Friday, May 10, 2019

Baby Babbles, Washcloths

I finished the towel based on Baby Babbles from Learn to Make Monk’s Cloth Afghans by Marilyn T. Magly.




I also crocheted 2 washcloths based on pattern #27 designed by Darla Sims from Leisure Arts' The Big Book of Dishcloths.


Thursday, March 14, 2019

Plum Granny Ripple

I finished crocheting the Plum Granny Ripple afghan by the late Janie Herrin.




 
As always, taking a photo of a large item like an afghan was a challenge. I ended up standing on my couch and leaning as far back against the wall as I could. I don't know how I'm going to photograph afghans and quilts once I get rid of the couch (which is happening soon, I hope).

Sunday, January 20, 2019

Dish Sponges

In my efforts to help out the environment by replacing as many disposible items with reusable items as is practical, I've been on a quest to find good reusable dish sponge.

I've been using these for a while. The scrubby side is made from a plastic fabric with raised white plastic dots.



The back is terry cloth, fiber content unknown.



These can be washed in the washing machine, but as you can see above, the plastic fabric splits and has to be mended. Also, the plastic foam sponge inside does break down over time and eventually these need to be thrown out, adding more plastic to the landfill. Also, the white dots fall off in the washing machine or while I'm doing the dishes, sending microplastics into the water system. Altogether, these are not an ideal solution.

Thinking about this recently, I realized that the scrubby side doesn't actually do that good a job of scrubbing. I've essentially been washing my dishes with cloth. And, since I'm good about rinsing my dishes right away and setting them to soak in soapy water, I don't actually need to scrub them. So, I decided to try my hand at creating my own dish sponges out of some sort of fabric.

Using one of my existing dish sponges as a guide for size, I crocheted a rectangle that when folded up would be the desired thickness, folded it in thirds, and then crocheted the edges together.



The first sponge in that image demonstrates why one should always make a gauge swatch: even though my foundation chain was the same length as the old dish sponge, by the time I got through crocheting my rectangle it had grown quite a bit! I used the oversized sponge as my gauge swatch, adjusted my stitch and row counts, and made 3 more sponges, this time the right size. I used hdcs to make the rectangle because they work up fast and make a nice pattern on their own.

I just used one of these to do the dishes, and it did the job just fine. There was even an unexpected advantage: it was much easier to rinse the soap out and wring out the sponge than with the old model.

As a final note, I can never wring out my dish sponge without thinking about this episode of Frasier:


Tuesday, December 25, 2018

Bright Feathers

I finally finished stitching Bright Feathers.  I designed this before I learned to quilt.  I had tried to learn how to quilt but hadn't had much success.  I still loved the designs, however, so to get around my lack of quilting skills I started translating traditional quilt patterns into cross stitch.  This is one of those.  I'll probably rework the other designs as quilt patterns at some point.  I'm planning to do some actual quilting on this when I make it into a wall hanging.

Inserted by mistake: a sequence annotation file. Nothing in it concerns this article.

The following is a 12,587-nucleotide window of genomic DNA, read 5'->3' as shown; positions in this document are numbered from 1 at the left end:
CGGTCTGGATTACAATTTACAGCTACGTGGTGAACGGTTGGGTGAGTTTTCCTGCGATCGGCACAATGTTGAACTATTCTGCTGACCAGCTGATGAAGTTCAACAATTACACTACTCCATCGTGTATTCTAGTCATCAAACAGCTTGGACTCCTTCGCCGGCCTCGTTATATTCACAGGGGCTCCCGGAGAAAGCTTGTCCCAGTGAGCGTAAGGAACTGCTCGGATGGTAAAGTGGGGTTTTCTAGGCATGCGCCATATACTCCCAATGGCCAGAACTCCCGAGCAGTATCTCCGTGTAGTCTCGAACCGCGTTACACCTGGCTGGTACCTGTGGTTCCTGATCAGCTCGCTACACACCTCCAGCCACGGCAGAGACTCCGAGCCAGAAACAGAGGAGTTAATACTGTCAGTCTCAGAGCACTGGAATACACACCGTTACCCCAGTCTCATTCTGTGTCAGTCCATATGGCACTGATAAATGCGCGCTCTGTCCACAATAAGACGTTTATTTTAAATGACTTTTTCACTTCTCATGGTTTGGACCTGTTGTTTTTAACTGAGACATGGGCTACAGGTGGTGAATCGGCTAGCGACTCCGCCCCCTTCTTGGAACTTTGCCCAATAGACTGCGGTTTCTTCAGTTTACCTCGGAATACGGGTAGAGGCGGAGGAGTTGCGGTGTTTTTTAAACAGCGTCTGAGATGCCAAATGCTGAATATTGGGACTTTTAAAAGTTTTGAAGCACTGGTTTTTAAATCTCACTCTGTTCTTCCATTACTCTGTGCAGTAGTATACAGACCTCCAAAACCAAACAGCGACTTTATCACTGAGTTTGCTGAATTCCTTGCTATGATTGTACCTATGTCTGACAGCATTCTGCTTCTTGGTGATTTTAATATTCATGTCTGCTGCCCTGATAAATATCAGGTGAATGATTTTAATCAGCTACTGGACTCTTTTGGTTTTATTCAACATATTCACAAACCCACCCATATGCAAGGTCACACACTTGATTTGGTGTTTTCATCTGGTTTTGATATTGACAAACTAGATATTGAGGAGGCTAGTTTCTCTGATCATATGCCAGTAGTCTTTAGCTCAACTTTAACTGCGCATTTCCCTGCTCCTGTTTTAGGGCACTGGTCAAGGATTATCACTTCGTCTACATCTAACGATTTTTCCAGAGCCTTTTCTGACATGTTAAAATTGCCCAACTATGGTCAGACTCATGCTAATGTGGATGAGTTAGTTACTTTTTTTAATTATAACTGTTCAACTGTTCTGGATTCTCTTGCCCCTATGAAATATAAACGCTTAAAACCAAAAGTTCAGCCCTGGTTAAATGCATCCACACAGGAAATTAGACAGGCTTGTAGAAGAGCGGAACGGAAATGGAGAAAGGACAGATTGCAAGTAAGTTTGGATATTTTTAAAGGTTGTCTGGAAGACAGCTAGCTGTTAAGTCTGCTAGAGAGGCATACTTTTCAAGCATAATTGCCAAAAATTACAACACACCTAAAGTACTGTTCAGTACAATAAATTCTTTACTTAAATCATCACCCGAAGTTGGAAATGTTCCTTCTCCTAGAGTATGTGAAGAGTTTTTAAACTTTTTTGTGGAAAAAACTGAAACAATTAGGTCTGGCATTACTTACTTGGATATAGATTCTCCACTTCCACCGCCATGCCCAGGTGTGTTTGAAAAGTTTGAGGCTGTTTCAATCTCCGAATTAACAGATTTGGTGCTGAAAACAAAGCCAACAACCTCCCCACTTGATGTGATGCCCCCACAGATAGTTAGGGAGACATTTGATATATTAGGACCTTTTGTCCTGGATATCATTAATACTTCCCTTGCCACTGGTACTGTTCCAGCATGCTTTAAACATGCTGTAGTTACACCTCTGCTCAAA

Thursday, November 22, 2018

Granny Square Poncho

Lately, I've been curling up in front of the computer under an old cotton blanket, which is cozy, but kind of a pain since I have to keep readjusting it and clutching the front of it closed. So, I decided to make a cotton poncho. No pattern, I just grabbed some cotton yarn from my stash, decided on a color palette, and got to work. I crocheted granny squares in the shape of a poncho using a join-as-you-go method and added borders. The color placement was completely random. I made a few mistakes in the joinings, but I couldn't be bothered to rip back and fix them once I discovered them.



Friday, November 16, 2018

Fat Kat Tuesday

I finished Fat Kat Tuesday, a Mini-Kats™ design by Linda Connors of Calico Crossroads®, adapted from the artwork of Kathleen Kelly of Kats by Kelly™.



In future, when I'm making wallhangings and other items that won't get a lot of wear, I'm going to go back to doing a single binding rather than the double/French binding that I did on this one. The double binding is difficult to fold so that it doesn't stick out at the corners, especially when using a heavier fabric like the black that I'm using for these Kats. The single binding looks better.

Sunday, May 13, 2018

Orphans & Scraps

I finally finished quilting and binding my interpretation of Orphans & Scraps, a sew-along by Pam Buda of Heartspun Quilts. I actually finished it on Apr. 27, but I'm only just now getting around to blogging about it. I used Pam's instructions for the blocks, but chose my own fabrics and designed my own setting.







I'm rather disappointed in these photos. The colors are much more vibrant in real life, and this quilt is not as wonky as these photos make it look! Oh well, I'm a needleworker, not a photographer. [/McCoy] It is a bit wonky, however. This was one of my earlier projects, and I wasn't as good at piecing as I am now. I also used a double layer of batting since I'd bought some cheap batting that was so thin in places that I could see my hand through it. Furthermore, I wasn't that experienced at quilting when I started quilting this project. Still, I'm fairly happy with how it turned out.